FDA Aims to Upgrade Sunscreen Labeling
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- What do "UVA" and "UVB" stand for?
- The Four-Star System
- Sunscreen Not the Only Option
- Changes With SPFs, Too
FDA wants the labeling on your sunscreen to tell you more about protection against the sun's harmful rays.
- a four-star rating system that informs consumers how well the product protects them against "Ultraviolet A" (UVA) light.
- Information on other ways people can limit their risks to dangers posed by overexposure to sunlight.
UVA and UVB are types of ultraviolet (UV) radiation emitted by the sun. Although the atmosphere's ozone layer shields us from most of this radiation, the UV light that gets through can cause problems.
UVB light is primarily responsible for sunburn. UVA light penetrates the skin more than UVB light does, and causes tanning. Both types of UV light contribute to premature skin aging, skin cancer, and other types of skin damage.
Currently, sunscreen labels are required to carry a "Sunburn Protection Factor" (SPF) value that informs potential users how well the product protects against UVB light.
Under the proposed regulation, a UVA star rating would be prominently displayed on sunscreen labels, near the SPF rating.
"For more than 30 years, consumers have been able to identify the level of UVB protection provided by sunscreens using only sunburn protection factor or SPF values," said Andrew C. von Eschenbach, M.D., Commissioner, Food and Drugs. Under this proposal, "consumers will also now know the level of UVA protection in sunscreens, which will help them make informed decisions about protecting themselves and their children against the harmful effects of the sun."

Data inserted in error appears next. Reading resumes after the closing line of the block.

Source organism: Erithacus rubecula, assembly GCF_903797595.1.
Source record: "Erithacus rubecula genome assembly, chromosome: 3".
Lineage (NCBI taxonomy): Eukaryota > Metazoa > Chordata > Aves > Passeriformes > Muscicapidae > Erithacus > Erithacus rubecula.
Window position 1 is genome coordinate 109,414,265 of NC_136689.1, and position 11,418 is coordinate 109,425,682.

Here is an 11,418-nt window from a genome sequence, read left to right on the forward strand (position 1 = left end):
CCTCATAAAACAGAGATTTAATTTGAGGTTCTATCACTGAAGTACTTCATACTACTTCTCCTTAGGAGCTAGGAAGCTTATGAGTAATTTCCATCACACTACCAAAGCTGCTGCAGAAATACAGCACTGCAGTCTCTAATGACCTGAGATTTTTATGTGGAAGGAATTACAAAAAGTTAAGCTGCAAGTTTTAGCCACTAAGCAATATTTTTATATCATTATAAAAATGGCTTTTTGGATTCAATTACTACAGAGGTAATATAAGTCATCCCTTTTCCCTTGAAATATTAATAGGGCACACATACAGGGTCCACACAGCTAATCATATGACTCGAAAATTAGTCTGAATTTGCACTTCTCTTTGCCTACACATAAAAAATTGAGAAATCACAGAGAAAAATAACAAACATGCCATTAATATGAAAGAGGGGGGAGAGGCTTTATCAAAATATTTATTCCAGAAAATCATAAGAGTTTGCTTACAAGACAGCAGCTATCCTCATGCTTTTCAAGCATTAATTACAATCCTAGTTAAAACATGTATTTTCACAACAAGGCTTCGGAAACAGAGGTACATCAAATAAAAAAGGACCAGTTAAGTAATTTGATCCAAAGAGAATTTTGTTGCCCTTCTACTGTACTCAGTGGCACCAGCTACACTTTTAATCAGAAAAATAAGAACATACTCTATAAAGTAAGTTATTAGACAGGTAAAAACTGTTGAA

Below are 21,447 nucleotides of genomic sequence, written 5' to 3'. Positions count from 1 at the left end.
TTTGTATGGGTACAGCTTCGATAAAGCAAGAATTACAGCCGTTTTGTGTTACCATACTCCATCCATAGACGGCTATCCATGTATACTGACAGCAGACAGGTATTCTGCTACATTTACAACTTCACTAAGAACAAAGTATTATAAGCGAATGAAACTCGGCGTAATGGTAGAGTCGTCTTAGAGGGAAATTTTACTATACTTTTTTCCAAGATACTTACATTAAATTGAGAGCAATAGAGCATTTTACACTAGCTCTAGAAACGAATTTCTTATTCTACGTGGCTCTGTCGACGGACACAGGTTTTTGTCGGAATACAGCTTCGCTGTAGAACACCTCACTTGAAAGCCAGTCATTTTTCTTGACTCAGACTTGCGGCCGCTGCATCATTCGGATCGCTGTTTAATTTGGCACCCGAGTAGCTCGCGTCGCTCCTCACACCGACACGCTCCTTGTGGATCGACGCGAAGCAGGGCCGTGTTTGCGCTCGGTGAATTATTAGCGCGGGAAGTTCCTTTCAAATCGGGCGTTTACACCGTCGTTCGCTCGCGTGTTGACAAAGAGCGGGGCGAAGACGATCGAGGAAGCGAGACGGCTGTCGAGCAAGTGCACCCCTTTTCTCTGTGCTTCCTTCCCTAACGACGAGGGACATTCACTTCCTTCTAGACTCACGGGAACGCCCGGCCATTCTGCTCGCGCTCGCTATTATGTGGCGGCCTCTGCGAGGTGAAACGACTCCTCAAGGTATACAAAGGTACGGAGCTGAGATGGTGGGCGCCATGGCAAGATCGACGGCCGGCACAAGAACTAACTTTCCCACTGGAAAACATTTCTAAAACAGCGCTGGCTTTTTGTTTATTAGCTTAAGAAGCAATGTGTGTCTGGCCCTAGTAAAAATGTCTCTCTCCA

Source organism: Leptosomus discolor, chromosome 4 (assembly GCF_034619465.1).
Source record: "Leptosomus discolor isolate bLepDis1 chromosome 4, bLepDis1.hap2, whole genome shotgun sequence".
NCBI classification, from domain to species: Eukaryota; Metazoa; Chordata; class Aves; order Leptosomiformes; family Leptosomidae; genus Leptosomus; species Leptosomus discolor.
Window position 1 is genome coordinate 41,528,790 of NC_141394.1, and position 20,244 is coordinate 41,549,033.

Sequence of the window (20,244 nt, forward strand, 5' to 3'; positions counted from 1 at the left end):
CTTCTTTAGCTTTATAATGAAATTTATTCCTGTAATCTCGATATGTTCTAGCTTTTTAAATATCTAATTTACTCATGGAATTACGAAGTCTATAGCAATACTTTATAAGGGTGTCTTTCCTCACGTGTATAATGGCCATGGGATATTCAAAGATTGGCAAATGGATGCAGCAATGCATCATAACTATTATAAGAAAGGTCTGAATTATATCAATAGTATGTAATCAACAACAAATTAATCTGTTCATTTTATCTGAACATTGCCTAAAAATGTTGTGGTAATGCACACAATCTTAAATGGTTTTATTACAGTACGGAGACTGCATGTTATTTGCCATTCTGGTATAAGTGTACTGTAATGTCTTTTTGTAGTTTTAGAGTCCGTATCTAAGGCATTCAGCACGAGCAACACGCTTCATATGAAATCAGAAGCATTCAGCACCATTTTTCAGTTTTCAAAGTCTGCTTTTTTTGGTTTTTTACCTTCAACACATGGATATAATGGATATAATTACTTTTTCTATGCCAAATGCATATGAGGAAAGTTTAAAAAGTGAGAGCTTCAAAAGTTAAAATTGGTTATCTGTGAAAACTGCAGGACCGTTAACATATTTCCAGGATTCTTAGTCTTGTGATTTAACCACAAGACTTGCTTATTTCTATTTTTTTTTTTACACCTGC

- One star will represent low UVA protection
- Two stars, medium protection
- Three stars, high protection
- Four stars, the highest UVA protection available in an over-the-counter (OTC) sunscreen product.
- If a sunscreen product does not rate at least one star, FDA is proposing that its labeling bear a "no UVA protection" marking on the front label, near the SPF value.
In addition to the new rating system, FDA wants sunscreen labels to advise consumers that using a sunscreen is just one way they can protect themselves against the sun. Limiting time in the sun and wearing protective clothing as part of a comprehensive sun protection regimen are other recommendations that would be prominently displayed on labels. Using sunscreens liberally and reapplying frequently would also be advised.
FDA also wants to make changes regarding protection against UVB light. The agency has proposed amending its existing rule on UVB products to increase the maximum sunburn protection factor from SPF 30+ to SPF 50+.
- make minor changes in SPF (UVB) testing procedures consistent with current science, to further enhance the accuracy of SPF values.
- allow new combinations of active ingredients.
This article appears on FDA's Consumer Updates page, which features the latest on all FDA-regulated products.
Date Posted: August 23, 2007